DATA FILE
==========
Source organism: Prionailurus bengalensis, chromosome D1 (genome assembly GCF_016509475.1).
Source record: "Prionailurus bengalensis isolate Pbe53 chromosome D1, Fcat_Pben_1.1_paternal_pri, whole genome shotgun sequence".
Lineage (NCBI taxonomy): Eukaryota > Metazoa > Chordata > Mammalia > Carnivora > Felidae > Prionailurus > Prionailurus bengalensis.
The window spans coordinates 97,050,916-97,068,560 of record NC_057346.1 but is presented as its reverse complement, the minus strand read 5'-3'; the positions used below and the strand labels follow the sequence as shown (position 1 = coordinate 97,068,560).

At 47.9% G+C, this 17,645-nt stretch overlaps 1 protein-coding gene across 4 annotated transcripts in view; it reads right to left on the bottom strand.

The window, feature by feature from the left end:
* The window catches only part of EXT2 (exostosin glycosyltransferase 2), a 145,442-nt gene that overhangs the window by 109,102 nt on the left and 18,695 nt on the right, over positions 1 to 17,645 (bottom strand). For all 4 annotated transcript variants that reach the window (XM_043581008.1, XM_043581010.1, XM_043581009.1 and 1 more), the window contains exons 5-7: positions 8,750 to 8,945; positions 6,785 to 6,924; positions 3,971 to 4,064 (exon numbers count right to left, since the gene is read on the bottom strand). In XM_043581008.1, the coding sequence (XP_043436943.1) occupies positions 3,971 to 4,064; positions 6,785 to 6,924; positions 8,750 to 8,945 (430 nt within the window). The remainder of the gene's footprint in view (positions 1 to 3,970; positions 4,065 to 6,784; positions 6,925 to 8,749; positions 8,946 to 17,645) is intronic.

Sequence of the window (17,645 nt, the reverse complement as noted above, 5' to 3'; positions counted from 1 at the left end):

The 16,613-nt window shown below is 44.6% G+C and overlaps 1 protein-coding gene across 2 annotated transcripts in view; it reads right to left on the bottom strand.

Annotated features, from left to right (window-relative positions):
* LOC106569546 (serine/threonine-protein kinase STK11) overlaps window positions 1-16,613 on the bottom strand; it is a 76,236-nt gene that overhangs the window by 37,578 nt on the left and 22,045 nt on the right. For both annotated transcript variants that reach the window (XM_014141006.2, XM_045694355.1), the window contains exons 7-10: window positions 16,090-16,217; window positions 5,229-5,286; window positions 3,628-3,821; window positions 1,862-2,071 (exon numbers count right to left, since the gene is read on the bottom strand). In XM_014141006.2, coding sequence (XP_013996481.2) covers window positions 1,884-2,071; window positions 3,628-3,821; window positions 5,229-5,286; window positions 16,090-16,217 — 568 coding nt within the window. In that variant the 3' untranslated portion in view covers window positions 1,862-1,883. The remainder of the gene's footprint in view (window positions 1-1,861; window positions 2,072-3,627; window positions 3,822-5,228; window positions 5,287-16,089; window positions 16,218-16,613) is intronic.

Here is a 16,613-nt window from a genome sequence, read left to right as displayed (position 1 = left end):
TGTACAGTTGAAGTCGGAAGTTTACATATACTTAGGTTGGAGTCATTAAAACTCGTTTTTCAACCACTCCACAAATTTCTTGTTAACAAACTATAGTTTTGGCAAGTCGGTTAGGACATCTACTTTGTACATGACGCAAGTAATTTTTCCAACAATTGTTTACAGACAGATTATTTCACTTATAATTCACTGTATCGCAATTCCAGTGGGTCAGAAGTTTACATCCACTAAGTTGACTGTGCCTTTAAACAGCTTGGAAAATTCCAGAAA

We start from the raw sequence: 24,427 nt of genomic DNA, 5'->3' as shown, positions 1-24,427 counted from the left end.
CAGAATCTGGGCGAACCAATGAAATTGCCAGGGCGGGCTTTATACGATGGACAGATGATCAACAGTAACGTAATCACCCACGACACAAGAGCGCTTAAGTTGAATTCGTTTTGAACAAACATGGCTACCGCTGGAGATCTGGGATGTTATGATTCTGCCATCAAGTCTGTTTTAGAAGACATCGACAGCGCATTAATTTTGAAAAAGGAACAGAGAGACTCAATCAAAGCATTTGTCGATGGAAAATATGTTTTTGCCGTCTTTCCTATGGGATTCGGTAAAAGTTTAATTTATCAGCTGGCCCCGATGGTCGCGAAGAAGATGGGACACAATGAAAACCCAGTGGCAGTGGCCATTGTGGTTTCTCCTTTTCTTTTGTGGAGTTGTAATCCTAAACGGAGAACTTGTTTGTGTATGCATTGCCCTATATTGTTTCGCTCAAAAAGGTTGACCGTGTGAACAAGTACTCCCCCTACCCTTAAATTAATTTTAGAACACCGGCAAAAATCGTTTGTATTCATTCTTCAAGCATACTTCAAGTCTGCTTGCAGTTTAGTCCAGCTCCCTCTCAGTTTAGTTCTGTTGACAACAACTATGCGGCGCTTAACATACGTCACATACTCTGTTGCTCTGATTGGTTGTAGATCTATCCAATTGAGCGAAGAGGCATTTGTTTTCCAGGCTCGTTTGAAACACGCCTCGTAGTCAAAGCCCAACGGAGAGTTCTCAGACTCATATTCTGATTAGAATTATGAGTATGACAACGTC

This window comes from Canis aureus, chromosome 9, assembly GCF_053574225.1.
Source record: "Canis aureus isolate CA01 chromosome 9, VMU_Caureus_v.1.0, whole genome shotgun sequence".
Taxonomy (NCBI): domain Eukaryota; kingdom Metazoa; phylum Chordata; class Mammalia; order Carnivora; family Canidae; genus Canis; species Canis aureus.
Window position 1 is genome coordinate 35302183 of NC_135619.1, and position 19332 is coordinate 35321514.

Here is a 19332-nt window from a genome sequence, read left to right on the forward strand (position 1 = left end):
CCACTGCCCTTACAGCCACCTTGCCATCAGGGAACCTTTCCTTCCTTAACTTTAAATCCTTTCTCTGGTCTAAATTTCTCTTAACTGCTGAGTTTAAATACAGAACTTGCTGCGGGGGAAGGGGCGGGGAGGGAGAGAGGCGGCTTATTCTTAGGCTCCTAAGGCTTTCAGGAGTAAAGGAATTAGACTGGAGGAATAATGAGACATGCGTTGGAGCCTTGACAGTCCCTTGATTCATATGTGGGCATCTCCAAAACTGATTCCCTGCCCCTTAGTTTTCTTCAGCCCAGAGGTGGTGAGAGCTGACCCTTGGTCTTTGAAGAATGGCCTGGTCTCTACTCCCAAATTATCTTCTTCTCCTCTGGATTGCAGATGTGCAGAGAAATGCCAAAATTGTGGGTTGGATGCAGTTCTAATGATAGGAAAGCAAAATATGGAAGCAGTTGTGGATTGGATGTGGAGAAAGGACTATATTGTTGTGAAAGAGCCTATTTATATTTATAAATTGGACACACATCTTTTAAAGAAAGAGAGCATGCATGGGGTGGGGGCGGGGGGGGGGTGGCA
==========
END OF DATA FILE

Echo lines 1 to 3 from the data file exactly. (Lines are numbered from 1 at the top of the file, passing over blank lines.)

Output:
Source organism: Prionailurus bengalensis, chromosome D1 (genome assembly GCF_016509475.1).
Source record: "Prionailurus bengalensis isolate Pbe53 chromosome D1, Fcat_Pben_1.1_paternal_pri, whole genome shotgun sequence".
Lineage (NCBI taxonomy): Eukaryota > Metazoa > Chordata > Mammalia > Carnivora > Felidae > Prionailurus > Prionailurus bengalensis.